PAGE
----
Fall in oil prices, a boon to consumers, bane to investors
While a fall in global oil prices to unprecedented levels last year
was a blessing in disguise to consumers it dealt a severe blow to energy
sector investors who incurred heavy losses on shares. The Wall Street
ended its final day of 2015 down, marking its worst annual performance
in seven years.
Oil prices suffered a second year of steep losses and are expected to
take at least another year to clear as the international surplus
continues. The Dow Jones was down 178.84 points or 1.03%, at 17,425.03.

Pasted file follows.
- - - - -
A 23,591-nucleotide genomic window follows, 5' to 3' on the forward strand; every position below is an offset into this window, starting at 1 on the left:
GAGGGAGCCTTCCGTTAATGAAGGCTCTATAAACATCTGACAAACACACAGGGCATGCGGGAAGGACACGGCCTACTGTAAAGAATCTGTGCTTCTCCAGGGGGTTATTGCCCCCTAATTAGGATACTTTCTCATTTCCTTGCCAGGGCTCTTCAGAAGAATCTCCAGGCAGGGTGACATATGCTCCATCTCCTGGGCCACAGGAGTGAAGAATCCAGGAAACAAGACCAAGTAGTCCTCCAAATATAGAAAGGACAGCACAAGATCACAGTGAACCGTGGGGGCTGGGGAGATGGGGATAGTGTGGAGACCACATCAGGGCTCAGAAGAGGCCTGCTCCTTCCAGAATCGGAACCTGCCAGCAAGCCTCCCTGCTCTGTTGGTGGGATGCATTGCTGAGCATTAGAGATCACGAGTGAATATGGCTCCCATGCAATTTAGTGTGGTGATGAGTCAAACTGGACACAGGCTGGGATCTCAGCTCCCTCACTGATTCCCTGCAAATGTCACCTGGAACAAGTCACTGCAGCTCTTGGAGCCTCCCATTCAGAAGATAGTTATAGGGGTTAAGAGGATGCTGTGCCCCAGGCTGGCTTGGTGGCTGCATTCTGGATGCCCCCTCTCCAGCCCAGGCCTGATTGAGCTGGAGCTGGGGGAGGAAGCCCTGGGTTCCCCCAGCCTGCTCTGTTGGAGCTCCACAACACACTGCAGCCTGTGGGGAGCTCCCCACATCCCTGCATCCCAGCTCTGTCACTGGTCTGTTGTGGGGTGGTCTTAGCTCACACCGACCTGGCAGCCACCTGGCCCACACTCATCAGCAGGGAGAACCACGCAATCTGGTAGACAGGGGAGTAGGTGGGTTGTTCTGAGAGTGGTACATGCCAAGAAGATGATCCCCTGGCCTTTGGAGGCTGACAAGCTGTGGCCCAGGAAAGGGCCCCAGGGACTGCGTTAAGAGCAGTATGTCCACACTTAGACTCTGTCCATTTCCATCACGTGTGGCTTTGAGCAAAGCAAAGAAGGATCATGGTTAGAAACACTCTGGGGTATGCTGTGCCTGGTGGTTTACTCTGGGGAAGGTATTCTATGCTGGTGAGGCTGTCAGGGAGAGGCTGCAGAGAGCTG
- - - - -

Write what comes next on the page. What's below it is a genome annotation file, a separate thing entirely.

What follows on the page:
The S&P 500 was down 0.95% at 2,043.86, while the tech-heavy Nasdaq
composite was 1.15% lower at 5,007.41.
The oil price collapse sent global markets reeling throughout 2015.
Shares of US oil giants Chevron and Exxon Mobil were down 0.17% and
0.22% on December 31.
Energy stocks took a beating last year, with the S&P energy sector
losing nearly 24% in the past twelve months.
For the year 2015, the S&P 500 was down 0.7% while the Dow Jones
ended 2.2% lower. The Nasdaq, however, was a bright spot closing 5.7%
higher for 2015. Trading volumes were thin on the last day of the year.
Apple was down 1.92% weighing on the Nasdaq.
McDonald's was down 1.08% at $118 and weighed on the Dow the most.
Stocks were led lower as US jobless claims increased by 20,000 to
287,000 last week, wildly missing forecasts of 270,000.
Brent crude oil was up 3% at $37.60 per barrel for the day but down
35% over the year. US light crude was 1.2% higher at $37.04 but down 30%